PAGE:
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How does Rick react to not getting a job in To Sir, With Love?

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Rick begins to react to not getting a job by beginning to strike out "in unreasoning retaliation".  He had been jobless for nearly eighteen months, and the disillusionment with which he had initially reacted is giving way to "a deepening, poisoning hatred".  Rick has "tried everything - labor exchanges, employment agencies, newspaper ads", and everyone has turned him down.  Their reason for denying him employment are "all variations of the same theme:  too black" (Chapter 5).

An Englishman who has served in the R.A.F. during World War II, Rick has spent time in the United States, where he has encountered racism that is "open, obvious, blatant".  Britain, in contrast, admits to no anti-Negro prejudice: "a Negro is free to board any bus or train and sit anywhere...the fact that many people might pointedly avoid sitting near him is casually overlooked...he is free to seek accommodation in any licensed hotel or boarding house - the courteous refusal which frequently follows is never ascribed to prejudice".  Upon reflection, Rick concludes that racism does indeed exist in Britain, and the fact that it is "perpetrated with the greatest of charm and courtesy" only makes his feelings of betrayal even greater (Chapter 4).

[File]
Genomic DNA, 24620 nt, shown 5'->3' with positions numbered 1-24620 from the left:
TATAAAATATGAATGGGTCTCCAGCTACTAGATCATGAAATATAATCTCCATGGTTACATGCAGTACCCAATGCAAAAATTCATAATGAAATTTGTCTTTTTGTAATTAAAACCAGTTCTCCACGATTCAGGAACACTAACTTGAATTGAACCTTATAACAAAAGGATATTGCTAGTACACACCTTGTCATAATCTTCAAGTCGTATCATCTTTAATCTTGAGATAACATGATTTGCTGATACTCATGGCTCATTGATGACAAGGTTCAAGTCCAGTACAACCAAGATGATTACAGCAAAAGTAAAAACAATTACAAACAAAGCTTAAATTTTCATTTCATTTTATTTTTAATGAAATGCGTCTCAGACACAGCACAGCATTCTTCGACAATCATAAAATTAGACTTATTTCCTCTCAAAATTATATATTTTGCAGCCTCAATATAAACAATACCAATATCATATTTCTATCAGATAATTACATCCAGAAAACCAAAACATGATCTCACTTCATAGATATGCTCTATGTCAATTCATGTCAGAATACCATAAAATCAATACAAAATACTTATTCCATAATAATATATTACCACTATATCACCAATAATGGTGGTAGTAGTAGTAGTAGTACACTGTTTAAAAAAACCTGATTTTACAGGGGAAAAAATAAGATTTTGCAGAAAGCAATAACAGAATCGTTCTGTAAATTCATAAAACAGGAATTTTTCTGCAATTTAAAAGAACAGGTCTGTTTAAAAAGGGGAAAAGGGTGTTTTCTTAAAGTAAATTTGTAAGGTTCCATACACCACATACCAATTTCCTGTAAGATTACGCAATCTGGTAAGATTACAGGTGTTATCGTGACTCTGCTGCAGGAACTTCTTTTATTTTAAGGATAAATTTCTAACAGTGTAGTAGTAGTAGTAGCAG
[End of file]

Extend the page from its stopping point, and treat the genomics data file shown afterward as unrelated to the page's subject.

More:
In looking for a job, Rick has found that he is considered "too well educated, too good for the lowly jobs, and too black for anything better".  Cultured and refined, he is overqualified for menial labor and he has been told that he would not fit in as a manager because those beneath him might resent "the posh way (he) speak(s)"; the unmentioned truth is that they would not want to think that a Negro might be more refined and educated than themselves.  "Caught like an insect in the tweezer grip of prejudice", Rick finds himself responding with anger.  He is for a time "no longer disposed to extend to English women or elderly people on buses and trains those essential courtesies which, from childhood, (he) had accorded them as a rightful tribute", and even finds himself glaring at small children who look at him with curiosity.

Fortunately for Rick "this cancerous condition (is) not allowed to establish itself firmly".  The unexpected kindnesses and acts of friendship and unselfishness which he from time to time experiences from the most unlikely sources are enough to keep him from descending into a sullen, long-lasting, bitter attitude of despair (Chapter 5).

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